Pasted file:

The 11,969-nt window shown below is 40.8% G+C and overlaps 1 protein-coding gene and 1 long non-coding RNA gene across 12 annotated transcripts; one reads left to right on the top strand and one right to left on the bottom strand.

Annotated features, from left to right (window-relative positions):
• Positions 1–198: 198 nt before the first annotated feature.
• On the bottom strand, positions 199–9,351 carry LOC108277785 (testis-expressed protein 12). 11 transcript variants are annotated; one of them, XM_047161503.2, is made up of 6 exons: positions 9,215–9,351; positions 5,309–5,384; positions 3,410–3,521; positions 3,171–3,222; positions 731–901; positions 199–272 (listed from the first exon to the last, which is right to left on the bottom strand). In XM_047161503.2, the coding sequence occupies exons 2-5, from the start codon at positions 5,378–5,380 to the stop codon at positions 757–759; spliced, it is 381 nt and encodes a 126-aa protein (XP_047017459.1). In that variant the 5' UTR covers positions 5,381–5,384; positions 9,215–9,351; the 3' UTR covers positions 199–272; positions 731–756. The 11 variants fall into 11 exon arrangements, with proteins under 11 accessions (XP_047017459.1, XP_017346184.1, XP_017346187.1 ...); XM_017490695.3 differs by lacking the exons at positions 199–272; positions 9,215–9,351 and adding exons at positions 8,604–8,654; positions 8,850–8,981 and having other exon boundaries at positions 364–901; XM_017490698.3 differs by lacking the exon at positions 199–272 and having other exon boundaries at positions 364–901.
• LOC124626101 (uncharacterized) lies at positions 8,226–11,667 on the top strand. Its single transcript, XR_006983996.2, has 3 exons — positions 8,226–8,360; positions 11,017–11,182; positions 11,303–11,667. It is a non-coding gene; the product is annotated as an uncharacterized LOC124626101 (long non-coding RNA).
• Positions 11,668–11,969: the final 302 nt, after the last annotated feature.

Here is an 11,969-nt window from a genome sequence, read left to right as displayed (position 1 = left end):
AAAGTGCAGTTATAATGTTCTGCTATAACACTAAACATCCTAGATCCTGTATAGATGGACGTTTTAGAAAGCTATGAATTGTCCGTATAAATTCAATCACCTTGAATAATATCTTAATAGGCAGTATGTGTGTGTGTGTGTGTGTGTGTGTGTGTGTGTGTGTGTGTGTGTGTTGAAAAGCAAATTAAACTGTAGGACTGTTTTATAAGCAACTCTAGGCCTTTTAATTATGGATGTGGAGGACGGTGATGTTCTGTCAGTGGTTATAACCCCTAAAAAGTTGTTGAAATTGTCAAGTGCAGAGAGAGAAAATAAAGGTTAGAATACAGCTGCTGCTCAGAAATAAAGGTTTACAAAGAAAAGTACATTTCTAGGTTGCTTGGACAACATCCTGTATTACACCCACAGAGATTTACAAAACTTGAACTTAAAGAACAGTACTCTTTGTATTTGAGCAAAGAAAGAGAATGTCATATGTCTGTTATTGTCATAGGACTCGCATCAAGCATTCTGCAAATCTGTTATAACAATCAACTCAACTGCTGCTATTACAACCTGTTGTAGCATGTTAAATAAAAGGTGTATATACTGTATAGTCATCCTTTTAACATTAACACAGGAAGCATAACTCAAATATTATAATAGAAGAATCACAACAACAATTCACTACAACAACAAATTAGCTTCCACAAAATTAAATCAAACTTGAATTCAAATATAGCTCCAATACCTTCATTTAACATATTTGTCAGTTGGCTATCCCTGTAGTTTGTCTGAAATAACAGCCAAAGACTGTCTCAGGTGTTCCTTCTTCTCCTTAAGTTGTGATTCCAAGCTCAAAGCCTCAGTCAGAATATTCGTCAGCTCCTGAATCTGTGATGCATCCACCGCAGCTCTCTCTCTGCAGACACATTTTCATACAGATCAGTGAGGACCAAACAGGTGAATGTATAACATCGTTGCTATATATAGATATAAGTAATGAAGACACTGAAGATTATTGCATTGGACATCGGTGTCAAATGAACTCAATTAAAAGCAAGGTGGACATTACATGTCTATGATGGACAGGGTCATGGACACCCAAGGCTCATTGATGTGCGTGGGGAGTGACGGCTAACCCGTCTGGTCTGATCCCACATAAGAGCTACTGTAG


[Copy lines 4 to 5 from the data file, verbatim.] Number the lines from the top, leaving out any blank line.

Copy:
• On the bottom strand, positions 199–9,351 carry LOC108277785 (testis-expressed protein 12). 11 transcript variants are annotated; one of them, XM_047161503.2, is made up of 6 exons: positions 9,215–9,351; positions 5,309–5,384; positions 3,410–3,521; positions 3,171–3,222; positions 731–901; positions 199–272 (listed from the first exon to the last, which is right to left on the bottom strand). In XM_047161503.2, the coding sequence occupies exons 2-5, from the start codon at positions 5,378–5,380 to the stop codon at positions 757–759; spliced, it is 381 nt and encodes a 126-aa protein (XP_047017459.1). In that variant the 5' UTR covers positions 5,381–5,384; positions 9,215–9,351; the 3' UTR covers positions 199–272; positions 731–756. The 11 variants fall into 11 exon arrangements, with proteins under 11 accessions (XP_047017459.1, XP_017346184.1, XP_017346187.1 ...); XM_017490695.3 differs by lacking the exons at positions 199–272; positions 9,215–9,351 and adding exons at positions 8,604–8,654; positions 8,850–8,981 and having other exon boundaries at positions 364–901; XM_017490698.3 differs by lacking the exon at positions 199–272 and having other exon boundaries at positions 364–901.
• LOC124626101 (uncharacterized) lies at positions 8,226–11,667 on the top strand. Its single transcript, XR_006983996.2, has 3 exons — positions 8,226–8,360; positions 11,017–11,182; positions 11,303–11,667. It is a non-coding gene; the product is annotated as an uncharacterized LOC124626101 (long non-coding RNA).